Obama Turns Diplomatic Eye Toward Caribbean


The tension between the United States, Latin America, and the Caribbean countries has not really changed for one hundred years. The Caribbean countries believe they have been ignored by America because they are small, poor and Black. And, many of the Latin American countries do not trust America because many of their political systems are socialist, and at any time the U.S. can initiate an overthrow of their government.

On Wednesday, April 8, 2015, President Obama started a grueling itinerary for three and a half days in Jamaica and Panama. He is the first president since Ronald Regan to visit Kingston, and the country is extremely proud of this historic trip. During this visit, President Obama discussed energy, security and trade with other Caribbean leaders.

Many analysts argue that the key reason Washington is suddenly paying attention to the Caribbean countries is because we are competing for their oil business that Venezuelan controls. “As Petrocaribe is unraveling, the U.S. is taking advantage,” says Michael Shifter, president of the Inter-American Dialogue think tank in Washington. “The Caribbean islands have to look elsewhere for energy.”

There are no easy answers for the Caribbean islands because there are no major industries that contribute to their economic growth and development. The majority of these countries economy revolves around the tourist industry, and the residents remain poor. Most of the people need jobs and no one knows where to start.

After meetings and discussions in Jamaica for 24 hours, the president went to Panama. In Panama, the country hosted a Western Hemisphere summit where all 35 countries attended, including Cuba. There are four countries: Cuba, Iran, Sudan, and Styria that are identified as terrorist countries in the world. There is discussion right now inside the State Department as to determine if Cuba should be removed from the list.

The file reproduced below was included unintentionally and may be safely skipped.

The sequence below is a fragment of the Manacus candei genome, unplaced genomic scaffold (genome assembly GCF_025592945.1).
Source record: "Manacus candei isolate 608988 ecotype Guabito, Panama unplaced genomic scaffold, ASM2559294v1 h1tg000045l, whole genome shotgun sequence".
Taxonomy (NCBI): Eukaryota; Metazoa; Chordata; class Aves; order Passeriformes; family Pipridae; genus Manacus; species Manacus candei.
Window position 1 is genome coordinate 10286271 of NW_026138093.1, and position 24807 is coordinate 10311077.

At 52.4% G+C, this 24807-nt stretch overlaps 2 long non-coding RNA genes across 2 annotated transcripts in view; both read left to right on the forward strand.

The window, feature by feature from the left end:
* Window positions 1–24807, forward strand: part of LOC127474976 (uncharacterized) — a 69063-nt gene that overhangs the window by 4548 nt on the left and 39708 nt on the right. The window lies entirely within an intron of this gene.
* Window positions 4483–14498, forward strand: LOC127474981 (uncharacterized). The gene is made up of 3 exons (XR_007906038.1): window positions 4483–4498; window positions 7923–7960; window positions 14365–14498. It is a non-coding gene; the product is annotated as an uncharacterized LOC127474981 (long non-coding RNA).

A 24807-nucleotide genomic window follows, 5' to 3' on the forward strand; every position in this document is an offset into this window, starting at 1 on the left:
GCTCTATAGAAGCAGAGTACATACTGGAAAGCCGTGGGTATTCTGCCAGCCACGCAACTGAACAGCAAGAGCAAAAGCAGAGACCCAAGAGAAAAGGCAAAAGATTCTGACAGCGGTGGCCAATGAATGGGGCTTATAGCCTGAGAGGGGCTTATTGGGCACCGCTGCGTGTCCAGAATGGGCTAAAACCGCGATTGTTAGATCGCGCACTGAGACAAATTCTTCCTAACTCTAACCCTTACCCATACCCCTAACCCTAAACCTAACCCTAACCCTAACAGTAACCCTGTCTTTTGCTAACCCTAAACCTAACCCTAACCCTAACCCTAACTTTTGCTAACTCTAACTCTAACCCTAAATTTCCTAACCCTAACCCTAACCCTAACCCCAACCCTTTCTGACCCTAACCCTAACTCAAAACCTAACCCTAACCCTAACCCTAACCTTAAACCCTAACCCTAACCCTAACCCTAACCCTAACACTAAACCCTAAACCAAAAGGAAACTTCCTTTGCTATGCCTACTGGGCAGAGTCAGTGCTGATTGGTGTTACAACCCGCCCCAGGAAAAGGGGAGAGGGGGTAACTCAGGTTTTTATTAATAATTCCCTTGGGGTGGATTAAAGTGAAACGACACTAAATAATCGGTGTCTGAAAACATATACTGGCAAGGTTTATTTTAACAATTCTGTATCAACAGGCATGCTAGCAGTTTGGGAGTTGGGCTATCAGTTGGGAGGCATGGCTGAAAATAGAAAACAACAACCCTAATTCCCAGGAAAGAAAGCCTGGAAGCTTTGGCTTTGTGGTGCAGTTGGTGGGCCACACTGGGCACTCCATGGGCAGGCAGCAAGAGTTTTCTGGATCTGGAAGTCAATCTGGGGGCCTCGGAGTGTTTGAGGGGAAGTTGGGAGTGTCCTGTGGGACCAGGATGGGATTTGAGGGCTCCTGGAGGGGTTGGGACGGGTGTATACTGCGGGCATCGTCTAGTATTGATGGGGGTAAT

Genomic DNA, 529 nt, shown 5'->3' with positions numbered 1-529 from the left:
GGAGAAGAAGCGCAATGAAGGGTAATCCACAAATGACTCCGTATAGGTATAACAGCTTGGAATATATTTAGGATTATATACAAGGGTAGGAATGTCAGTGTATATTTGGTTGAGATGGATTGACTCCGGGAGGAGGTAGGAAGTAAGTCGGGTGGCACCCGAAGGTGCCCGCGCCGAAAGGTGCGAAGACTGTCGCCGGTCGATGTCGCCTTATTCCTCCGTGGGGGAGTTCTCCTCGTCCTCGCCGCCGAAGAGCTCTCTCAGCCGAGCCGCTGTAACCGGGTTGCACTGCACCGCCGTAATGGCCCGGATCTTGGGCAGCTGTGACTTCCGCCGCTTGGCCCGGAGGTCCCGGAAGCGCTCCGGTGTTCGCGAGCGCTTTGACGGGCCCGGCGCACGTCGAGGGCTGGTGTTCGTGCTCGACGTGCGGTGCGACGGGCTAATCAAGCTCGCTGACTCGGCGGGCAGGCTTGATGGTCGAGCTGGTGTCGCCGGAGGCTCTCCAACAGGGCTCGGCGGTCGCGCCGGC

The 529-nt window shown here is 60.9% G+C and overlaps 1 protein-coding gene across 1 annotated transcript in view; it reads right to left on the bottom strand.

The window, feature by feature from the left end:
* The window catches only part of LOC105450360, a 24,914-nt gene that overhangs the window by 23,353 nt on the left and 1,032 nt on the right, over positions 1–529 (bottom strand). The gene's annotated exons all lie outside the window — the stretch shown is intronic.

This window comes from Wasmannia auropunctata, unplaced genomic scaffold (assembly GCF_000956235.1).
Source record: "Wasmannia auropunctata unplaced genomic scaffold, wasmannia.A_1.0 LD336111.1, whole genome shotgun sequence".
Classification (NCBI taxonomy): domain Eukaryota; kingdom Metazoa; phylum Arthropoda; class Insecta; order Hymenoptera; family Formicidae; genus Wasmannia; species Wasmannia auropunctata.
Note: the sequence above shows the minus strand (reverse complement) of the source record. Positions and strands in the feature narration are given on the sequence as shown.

Three years ago, President Obama, at the Western Hemisphere summit, left arguing against inviting and allowing Cuba to attend. This year Cuba attended the summit and President Obama met with President Castro on Saturday. At the meeting, the two presidents tried to make recommendations to normalize relations with the two countries.

This is President Obama’s third summit, and he is bringing along $1 billion in foreign aid to assist Central American countries with security and economic investments. The Latin American countries wanted America to remove the economic embargo against Cuba, and take the country off the U.S. terrorist list. President Obama appears to be listening, and the two countries are moving forward.

The United States and Panama have also signed a deal where the country will purchase 61 of the U.S. airplane giant’s 737 aircraft. John Earnest, a White House spokesman, says it means that 40,000 new jobs will be created at Boeing, General Electric and other businesses. The new 737-MAX jets have a list price of $106 million, and the atmosphere this year at this summit are a lot more smiles.

Even though  there are better relations at the summit, there are still major issues that must be resolved if the Latin American economies continue to grow and prosper. Drug cartels, immigration issues, government corruption, and monetary policies are being discussed at the summit, but there are no easy solutions.

There is still tension with the United States and some of the problems go back fifty to one hundred years. The countries speak different languages and their political systems are different. Is President Obama reaching out to his neighbors in the Western Hemisphere because China and Russia are making historic deals, or does he really care about the condition of the countries and the people?